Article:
NEWSLETTER June, 2020


I go around in a circle and revisit stories with new facts that always have the same
ending, an apt description of the management of British Columbia’s forests, grasslands
and wildlife resource that tell a grim story.
The Merriam turkey story I am sending you is a reminder that liberalized hunting,
high road density, massive clear cuts, 3rd rate habitat management and predators hunting
prey species in constant population decline has a cumulative effect on wildlife
populations.
The Merriam turkey is an invasive species that has a 30 year presence in the
Boundary, management units 8-14 Rock Creek area, 8-15 Grand Forks area, thanks to
Washington State transplants in the 90s north of Colville Washington 35 miles south of
the border.
Early May when I was roading my hounds on the Sand Creek road 5 km north west of
Grand Forks City, I stopped the truck and talked to an older couple dressed in camo. I
stated the obvious “you are hunting turkey”.
The instant response from the man was “where are they?” My response “there are not
enough turkeys to justify a limited entry hunt let alone a General Open Season!” Their
response to my answer is another reminder that wildlife and hunting have a grim future
in B.C. “We live in Kelowna, recently moved from Alberta. There is nothing to hunt in
B.C. so we usually hunt in Alberta.”
Twenty years since the start of hunting in 2000 the Merriam turkey population in the
Boundary has collapsed.
Proposed Regulation Changes for 1999-2000
Turkey Limited Entry in 8-15 Proposed number of authorizations 5
Rationale-population has increased in the past few years (anecdotal population
estimate of 200)
The Limited Entry Hunt was replaced with a General open season in 2006 for eight
management units in spite of a small population: bearded turkey April 15/May 15.
The story in the shadows that validated a General Open Season was the turkey, a
non-native species would negatively impact grouse populations. The GOS made it very
clear the Merriam turkey was not wanted in the 5 management units in the Okanagan
Valley where sightings were virtually non-existent.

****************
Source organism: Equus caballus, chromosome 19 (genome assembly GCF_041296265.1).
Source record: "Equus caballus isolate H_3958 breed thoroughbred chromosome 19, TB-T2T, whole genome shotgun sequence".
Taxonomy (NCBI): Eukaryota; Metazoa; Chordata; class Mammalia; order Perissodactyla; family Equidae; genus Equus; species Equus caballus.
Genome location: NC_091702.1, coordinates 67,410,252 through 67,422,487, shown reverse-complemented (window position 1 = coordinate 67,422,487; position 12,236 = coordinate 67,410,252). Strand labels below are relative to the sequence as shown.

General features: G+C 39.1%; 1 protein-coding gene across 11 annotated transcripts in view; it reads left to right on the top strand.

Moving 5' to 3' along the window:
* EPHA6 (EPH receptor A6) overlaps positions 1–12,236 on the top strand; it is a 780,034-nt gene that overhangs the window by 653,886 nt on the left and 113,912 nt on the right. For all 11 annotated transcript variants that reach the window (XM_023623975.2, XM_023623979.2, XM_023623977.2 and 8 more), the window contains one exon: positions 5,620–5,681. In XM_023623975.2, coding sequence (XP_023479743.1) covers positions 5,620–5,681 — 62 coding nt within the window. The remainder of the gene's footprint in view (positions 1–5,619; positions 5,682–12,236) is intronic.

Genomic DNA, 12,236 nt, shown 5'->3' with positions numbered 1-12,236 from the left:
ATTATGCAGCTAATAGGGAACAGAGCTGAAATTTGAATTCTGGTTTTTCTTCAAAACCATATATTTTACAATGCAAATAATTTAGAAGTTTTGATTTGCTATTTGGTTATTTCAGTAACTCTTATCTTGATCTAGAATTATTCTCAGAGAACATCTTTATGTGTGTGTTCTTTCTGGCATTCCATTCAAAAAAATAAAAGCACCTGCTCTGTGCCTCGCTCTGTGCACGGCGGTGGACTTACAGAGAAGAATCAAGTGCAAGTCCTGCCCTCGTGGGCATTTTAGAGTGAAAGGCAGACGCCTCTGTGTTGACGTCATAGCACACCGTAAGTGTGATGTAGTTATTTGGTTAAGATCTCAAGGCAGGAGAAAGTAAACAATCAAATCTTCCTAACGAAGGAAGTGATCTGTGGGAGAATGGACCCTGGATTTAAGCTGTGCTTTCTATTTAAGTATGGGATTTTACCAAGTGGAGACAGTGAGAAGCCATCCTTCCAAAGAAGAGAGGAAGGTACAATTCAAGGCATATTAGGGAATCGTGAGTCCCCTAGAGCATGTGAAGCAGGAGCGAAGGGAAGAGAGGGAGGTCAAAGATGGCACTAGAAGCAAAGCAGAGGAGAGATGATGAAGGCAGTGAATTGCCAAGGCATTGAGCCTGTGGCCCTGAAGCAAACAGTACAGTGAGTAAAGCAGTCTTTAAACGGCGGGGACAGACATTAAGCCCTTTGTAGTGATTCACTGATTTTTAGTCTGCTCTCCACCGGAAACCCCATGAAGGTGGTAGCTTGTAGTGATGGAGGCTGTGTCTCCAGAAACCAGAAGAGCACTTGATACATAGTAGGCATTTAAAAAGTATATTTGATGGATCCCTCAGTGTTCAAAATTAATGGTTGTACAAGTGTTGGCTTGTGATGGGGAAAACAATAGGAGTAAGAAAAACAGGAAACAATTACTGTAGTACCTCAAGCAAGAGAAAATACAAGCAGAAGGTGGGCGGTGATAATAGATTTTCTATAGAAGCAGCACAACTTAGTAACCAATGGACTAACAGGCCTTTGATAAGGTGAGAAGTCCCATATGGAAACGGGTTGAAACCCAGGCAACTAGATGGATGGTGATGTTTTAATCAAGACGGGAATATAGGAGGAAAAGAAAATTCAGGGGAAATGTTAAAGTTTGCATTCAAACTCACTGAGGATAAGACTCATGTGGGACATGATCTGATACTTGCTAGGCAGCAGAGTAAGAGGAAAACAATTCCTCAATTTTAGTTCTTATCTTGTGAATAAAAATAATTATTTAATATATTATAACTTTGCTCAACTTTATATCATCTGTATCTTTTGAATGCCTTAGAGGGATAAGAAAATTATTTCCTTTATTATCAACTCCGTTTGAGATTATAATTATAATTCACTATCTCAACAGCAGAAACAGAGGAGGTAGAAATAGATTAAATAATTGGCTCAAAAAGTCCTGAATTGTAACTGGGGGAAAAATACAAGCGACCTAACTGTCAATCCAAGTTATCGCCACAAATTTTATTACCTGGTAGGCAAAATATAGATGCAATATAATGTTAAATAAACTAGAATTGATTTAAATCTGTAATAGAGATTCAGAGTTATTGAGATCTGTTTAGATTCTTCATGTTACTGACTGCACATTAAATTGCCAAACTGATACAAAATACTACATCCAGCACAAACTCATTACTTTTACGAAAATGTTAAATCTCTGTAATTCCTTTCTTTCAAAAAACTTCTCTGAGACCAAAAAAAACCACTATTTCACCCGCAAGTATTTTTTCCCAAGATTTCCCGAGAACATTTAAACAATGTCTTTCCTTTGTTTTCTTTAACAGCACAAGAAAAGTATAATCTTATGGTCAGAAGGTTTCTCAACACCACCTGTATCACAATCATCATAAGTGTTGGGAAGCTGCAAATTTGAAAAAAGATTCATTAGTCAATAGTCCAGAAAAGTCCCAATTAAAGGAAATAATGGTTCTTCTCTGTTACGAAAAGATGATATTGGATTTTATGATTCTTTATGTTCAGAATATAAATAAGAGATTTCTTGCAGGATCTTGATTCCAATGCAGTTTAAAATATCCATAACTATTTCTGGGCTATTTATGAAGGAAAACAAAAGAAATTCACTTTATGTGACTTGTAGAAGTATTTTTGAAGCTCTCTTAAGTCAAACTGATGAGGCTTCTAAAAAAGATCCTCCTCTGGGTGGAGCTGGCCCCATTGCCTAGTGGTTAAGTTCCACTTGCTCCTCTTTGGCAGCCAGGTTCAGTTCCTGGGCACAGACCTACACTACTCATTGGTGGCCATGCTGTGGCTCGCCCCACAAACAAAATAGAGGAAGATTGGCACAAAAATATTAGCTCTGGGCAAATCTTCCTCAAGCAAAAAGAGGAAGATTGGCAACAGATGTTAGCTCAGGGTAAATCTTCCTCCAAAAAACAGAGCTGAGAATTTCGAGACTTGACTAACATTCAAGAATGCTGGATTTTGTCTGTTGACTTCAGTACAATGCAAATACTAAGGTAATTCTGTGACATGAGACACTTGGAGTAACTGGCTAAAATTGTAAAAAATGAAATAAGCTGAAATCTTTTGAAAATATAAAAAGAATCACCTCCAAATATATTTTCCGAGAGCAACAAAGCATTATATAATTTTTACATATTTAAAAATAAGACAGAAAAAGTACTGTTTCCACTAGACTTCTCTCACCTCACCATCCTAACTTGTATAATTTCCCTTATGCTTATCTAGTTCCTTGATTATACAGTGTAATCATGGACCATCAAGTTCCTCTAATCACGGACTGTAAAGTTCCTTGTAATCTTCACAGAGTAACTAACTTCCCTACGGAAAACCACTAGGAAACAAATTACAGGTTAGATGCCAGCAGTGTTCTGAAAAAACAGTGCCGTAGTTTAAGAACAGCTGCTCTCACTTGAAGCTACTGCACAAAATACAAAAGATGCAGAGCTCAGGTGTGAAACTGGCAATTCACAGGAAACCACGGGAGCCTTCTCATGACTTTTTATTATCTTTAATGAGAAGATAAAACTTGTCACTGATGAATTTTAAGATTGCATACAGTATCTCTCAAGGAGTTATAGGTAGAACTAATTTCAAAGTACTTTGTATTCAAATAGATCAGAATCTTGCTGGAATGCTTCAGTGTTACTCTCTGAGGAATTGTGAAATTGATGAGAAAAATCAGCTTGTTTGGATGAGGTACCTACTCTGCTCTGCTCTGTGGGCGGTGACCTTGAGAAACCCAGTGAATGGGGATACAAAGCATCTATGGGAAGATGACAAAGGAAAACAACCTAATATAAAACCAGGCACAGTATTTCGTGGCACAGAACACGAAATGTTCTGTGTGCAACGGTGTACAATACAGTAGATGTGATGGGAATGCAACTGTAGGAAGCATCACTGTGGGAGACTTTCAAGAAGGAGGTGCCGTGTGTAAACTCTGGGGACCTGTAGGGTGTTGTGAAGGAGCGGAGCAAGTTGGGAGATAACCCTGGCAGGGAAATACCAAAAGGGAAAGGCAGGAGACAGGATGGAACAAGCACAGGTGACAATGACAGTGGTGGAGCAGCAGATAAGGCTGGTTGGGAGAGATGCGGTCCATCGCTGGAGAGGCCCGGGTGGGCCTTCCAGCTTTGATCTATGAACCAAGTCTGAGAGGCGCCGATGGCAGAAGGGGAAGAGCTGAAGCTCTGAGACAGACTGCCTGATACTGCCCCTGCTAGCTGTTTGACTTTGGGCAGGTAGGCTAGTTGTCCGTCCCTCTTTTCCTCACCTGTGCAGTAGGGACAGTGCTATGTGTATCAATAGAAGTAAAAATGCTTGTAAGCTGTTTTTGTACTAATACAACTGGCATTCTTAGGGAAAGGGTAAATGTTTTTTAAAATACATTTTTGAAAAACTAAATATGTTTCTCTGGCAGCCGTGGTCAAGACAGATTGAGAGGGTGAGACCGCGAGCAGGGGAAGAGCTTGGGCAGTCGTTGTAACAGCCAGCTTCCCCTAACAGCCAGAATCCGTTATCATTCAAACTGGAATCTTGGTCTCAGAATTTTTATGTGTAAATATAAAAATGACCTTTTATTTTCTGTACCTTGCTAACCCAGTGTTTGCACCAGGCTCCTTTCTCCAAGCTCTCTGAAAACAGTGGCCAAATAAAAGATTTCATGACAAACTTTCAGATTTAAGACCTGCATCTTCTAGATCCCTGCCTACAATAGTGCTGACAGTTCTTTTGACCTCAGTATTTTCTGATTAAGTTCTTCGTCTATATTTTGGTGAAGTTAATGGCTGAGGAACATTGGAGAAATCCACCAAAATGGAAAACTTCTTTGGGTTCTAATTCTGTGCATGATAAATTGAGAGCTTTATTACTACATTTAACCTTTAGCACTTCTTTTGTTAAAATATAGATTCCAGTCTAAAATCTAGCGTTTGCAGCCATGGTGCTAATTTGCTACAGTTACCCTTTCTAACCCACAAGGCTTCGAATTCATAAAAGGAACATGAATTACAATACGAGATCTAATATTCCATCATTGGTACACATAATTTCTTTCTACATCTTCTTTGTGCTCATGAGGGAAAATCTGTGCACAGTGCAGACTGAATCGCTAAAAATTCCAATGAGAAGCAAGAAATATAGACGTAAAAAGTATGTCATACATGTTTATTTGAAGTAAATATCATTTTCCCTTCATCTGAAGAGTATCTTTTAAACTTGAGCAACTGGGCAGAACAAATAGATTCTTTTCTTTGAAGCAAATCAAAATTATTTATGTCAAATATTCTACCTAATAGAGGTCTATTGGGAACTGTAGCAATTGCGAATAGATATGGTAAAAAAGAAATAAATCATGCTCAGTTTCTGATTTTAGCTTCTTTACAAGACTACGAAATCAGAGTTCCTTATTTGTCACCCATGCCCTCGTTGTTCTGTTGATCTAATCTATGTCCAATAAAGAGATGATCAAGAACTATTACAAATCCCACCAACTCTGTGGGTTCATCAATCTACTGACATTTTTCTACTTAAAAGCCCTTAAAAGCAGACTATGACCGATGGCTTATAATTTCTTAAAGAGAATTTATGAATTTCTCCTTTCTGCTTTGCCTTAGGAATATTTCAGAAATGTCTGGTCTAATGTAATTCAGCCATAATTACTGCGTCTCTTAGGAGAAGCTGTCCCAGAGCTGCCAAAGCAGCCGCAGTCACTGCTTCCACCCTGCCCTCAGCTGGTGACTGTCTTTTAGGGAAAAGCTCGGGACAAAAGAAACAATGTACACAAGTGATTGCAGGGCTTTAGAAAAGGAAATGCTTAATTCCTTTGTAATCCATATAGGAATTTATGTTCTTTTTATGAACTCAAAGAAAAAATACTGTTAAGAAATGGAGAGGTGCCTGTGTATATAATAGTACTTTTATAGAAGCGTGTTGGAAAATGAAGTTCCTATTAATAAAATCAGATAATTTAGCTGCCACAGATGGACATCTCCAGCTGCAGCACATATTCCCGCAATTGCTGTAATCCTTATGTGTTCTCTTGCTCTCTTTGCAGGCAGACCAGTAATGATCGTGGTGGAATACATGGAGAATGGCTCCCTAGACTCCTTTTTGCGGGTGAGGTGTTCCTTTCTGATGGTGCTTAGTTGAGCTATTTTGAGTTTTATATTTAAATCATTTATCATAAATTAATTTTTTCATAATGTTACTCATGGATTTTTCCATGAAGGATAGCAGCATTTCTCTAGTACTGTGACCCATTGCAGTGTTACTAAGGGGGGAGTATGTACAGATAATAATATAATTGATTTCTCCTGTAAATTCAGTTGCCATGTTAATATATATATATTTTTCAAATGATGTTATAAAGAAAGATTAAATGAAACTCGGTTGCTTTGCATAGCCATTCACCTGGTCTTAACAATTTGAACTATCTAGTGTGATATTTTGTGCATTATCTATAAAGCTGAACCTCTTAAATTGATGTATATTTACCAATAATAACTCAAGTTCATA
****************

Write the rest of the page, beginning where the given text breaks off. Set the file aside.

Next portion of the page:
In 2010 the General Open Season in the spring was complimented with an “any
turkey season Oct. 1-Oct. 15 for the same management units except 8-1 Osoyoos/Oliver
and 8-9 Penticton Oct. 1-Nov. 30.
Contrary to the anecdotal stories from credible hunters I am sharing with you that
describe a dramatic decline in the turkey population starting 10 years ago the BC
Wildlife Federation recent wild turkey hunting survey April 15, 2020 is another
reminder that when you sell hunting opportunity the conservation ethic is
compromised.
“Turkey hunting has grown over the last two decades in B.C. as populations of the
wild turkey have increased “ General Open Season hunt opportunities currently exist
in Region 4 and 8. Some hunters are specializing in turkey hunting ( i.e. Purchasing
equipment specific to turkey hunting and are travelling to these regions to experience a
B.C. turkey hunt.)
The Guns of Autumn article which appears in the Oct/Nov issue of B.C.Outdoors has
been written by former Region 8 Biologist Brian Harris for many years.
Brian’s hunting forecast for Region 8 Okanagan in the Oct/Nov 2019 issue of
B.C. Outdoors as usual has no connection to wildlife populations in the Boundary.
It was my intention to ignore Brian Harris’ comments describing Boundary wildlife
populations and concentrate on his hollow, vacant call “wild turkey are doing well in
the eastern half of the region” but the story changed direction after talking to two
veteran Washington State hunters, Richard Eich from Republic and Daniel Blatt from
the Colville area.
Richard and Daniel made the point Washington State has plenty of turkeys
notwithstanding liberal hunting seasons and bag limits.
My connection with Richard Eich who lives in Republic is a result of his long history
hunting bear and cougar with hounds in Ferry and Stevens County which touch the
border . Washington State closed cougar and bear hunting with hounds in 1996 but he
still gets 7 or 8 cougar complaint calls a year. Richard’s description of mule deer,
moose, wolf populations is a common call in many jurisdiction: mule deer, moose
populations in serious decline, wolf tracks and scat easy to find.
Daniel Blatt who lives in the Colville area is a volunteer voice for the National
Wild Turkey Federation. Daniel owns a ranch and is familiar with turkey complaints
from ranchers. I asked Daniel if there was a record of the Grand Forks NWTF
banquet/fund raiser my wife and I organized the event with our NWTF contact but lost
the file. Daniel is a volunteer and has no connection to past NWTF records whereas our
contact 15 years ago was a paid employee.
I wonder how many bare root trees and shrubs that provide a food source for wildlife I
purchased from a nursery in Pennsylvania thanks to a subsidized price arranged by
NWTF and subsequently distributed to interested parties, are still growing in Grand
Forks? A small initiative with limited profit compared to the habitat enhancement
gained by removing the domestic cow from all sensitive, important environments:
parks, important water courses and areas important to wildlife.
Washington State spring Turkey season 2020
May 5-May 31- male turkey and turkey with visible beard
Bag limit, a total of three birds
Fall Season
Sept. 1-Dec. 31- two beardless and two either sex